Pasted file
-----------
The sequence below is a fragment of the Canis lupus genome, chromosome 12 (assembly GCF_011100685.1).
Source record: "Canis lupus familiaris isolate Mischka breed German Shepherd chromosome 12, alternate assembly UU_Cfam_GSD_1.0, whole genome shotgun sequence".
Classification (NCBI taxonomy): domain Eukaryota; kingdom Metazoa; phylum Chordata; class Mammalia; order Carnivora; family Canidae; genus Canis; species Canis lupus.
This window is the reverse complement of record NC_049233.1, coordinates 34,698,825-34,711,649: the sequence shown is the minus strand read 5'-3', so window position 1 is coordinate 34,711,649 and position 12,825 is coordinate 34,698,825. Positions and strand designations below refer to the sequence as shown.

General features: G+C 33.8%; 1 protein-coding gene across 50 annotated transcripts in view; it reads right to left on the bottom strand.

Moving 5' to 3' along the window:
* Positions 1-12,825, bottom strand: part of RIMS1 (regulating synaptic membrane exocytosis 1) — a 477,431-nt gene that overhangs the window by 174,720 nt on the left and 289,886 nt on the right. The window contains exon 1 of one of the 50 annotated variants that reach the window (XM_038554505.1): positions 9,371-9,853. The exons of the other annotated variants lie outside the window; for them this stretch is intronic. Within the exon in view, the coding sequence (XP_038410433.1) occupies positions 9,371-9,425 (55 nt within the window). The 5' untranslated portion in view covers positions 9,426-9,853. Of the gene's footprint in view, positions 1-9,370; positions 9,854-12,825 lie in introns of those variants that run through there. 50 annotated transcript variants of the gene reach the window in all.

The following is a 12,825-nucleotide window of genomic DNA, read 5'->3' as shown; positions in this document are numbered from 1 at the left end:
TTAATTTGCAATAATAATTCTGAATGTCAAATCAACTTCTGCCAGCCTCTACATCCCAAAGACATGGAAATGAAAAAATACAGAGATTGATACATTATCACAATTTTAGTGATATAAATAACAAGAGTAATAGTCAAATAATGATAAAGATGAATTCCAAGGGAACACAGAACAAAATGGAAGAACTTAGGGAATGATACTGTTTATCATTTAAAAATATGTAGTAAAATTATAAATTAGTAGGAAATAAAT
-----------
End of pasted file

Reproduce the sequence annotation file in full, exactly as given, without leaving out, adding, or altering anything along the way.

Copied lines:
The sequence below is a fragment of the Canis lupus genome, chromosome 12 (assembly GCF_011100685.1).
Source record: "Canis lupus familiaris isolate Mischka breed German Shepherd chromosome 12, alternate assembly UU_Cfam_GSD_1.0, whole genome shotgun sequence".
Classification (NCBI taxonomy): domain Eukaryota; kingdom Metazoa; phylum Chordata; class Mammalia; order Carnivora; family Canidae; genus Canis; species Canis lupus.
This window is the reverse complement of record NC_049233.1, coordinates 34,698,825-34,711,649: the sequence shown is the minus strand read 5'-3', so window position 1 is coordinate 34,711,649 and position 12,825 is coordinate 34,698,825. Positions and strand designations below refer to the sequence as shown.

General features: G+C 33.8%; 1 protein-coding gene across 50 annotated transcripts in view; it reads right to left on the bottom strand.

Moving 5' to 3' along the window:
* Positions 1-12,825, bottom strand: part of RIMS1 (regulating synaptic membrane exocytosis 1) — a 477,431-nt gene that overhangs the window by 174,720 nt on the left and 289,886 nt on the right. The window contains exon 1 of one of the 50 annotated variants that reach the window (XM_038554505.1): positions 9,371-9,853. The exons of the other annotated variants lie outside the window; for them this stretch is intronic. Within the exon in view, the coding sequence (XP_038410433.1) occupies positions 9,371-9,425 (55 nt within the window). The 5' untranslated portion in view covers positions 9,426-9,853. Of the gene's footprint in view, positions 1-9,370; positions 9,854-12,825 lie in introns of those variants that run through there. 50 annotated transcript variants of the gene reach the window in all.

The following is a 12,825-nucleotide window of genomic DNA, read 5'->3' as shown; positions in this document are numbered from 1 at the left end:
TTAATTTGCAATAATAATTCTGAATGTCAAATCAACTTCTGCCAGCCTCTACATCCCAAAGACATGGAAATGAAAAAATACAGAGATTGATACATTATCACAATTTTAGTGATATAAATAACAAGAGTAATAGTCAAATAATGATAAAGATGAATTCCAAGGGAACACAGAACAAAATGGAAGAACTTAGGGAATGATACTGTTTATCATTTAAAAATATGTAGTAAAATTATAAATTAGTAGGAAATAAAT